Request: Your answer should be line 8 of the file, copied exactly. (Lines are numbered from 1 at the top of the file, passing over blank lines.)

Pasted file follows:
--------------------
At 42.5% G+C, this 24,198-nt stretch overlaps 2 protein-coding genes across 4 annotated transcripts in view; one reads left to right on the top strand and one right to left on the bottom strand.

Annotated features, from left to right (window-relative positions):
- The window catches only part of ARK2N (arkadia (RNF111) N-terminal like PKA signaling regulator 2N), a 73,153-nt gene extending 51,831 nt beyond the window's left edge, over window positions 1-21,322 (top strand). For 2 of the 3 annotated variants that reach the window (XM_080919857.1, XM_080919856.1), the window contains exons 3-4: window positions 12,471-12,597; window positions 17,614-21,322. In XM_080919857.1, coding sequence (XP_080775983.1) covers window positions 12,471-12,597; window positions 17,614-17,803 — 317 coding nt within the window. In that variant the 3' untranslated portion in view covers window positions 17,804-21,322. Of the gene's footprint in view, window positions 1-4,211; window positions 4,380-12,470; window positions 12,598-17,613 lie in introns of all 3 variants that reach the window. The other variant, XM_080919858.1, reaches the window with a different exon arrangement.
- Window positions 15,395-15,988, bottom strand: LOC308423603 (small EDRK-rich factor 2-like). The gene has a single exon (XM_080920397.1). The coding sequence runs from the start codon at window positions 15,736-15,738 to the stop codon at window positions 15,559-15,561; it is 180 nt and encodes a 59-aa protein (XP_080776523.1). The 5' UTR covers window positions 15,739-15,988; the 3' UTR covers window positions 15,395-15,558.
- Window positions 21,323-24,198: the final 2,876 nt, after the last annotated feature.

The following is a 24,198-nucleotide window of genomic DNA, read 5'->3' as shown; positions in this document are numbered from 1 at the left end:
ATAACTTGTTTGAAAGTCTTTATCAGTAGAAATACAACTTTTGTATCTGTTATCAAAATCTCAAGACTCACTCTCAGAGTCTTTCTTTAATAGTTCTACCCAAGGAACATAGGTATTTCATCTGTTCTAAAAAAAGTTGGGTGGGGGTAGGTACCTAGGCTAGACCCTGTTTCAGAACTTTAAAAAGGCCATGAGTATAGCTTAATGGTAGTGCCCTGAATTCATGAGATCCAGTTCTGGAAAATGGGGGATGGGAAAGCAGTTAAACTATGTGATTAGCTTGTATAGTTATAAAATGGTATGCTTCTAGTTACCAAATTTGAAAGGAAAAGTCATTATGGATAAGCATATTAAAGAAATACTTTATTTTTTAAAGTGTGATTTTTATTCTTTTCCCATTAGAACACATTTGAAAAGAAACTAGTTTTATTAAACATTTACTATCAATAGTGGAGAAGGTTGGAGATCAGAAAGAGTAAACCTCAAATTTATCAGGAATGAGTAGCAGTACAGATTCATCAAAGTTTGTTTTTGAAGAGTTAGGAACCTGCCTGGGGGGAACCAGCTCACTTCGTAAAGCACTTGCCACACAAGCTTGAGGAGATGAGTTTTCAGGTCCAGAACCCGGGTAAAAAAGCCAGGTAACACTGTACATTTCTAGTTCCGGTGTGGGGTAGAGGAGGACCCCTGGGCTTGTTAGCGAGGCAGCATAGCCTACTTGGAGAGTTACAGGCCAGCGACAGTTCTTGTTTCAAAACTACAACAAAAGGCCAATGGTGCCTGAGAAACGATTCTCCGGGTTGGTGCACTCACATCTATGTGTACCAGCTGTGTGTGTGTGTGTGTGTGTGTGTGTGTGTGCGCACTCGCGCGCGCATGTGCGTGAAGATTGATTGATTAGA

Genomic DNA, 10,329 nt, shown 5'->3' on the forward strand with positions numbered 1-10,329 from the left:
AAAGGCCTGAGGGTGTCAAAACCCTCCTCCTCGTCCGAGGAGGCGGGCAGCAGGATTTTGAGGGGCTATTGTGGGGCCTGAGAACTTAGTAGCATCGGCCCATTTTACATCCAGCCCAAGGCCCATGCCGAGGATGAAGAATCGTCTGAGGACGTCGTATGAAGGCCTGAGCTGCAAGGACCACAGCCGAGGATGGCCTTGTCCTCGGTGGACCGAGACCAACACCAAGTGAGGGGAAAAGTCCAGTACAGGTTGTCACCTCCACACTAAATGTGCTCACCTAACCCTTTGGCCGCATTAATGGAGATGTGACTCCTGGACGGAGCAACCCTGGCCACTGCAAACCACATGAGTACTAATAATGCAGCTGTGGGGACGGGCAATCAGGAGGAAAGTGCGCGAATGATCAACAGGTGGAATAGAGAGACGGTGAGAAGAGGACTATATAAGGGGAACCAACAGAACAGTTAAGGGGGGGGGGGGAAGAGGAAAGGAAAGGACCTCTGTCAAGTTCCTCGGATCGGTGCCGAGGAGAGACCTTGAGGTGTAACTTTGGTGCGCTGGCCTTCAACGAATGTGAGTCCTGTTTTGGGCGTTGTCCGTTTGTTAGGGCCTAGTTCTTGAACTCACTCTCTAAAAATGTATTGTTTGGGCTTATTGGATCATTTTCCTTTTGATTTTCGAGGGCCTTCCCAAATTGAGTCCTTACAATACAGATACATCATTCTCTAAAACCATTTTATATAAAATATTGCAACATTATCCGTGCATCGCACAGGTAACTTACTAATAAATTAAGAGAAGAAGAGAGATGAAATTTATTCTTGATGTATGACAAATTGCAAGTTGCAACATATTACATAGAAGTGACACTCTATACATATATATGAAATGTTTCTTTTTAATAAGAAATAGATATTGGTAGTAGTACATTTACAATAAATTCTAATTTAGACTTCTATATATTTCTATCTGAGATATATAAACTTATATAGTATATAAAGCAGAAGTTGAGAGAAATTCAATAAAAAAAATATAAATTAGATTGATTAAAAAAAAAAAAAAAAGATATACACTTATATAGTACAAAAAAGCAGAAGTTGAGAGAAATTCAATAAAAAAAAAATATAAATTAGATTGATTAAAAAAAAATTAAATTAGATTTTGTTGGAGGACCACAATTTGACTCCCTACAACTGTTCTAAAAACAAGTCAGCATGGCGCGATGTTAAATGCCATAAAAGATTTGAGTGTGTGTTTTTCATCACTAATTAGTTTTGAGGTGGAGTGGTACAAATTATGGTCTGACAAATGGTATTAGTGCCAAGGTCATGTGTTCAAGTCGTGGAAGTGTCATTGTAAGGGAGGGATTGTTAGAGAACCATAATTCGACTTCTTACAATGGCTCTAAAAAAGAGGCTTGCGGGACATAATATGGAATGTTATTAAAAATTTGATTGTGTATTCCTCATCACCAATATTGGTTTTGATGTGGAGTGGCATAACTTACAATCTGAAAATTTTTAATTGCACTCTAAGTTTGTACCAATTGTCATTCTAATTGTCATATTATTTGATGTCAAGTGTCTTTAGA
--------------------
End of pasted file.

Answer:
Genomic DNA, 10,329 nt, shown 5'->3' on the forward strand with positions numbered 1-10,329 from the left: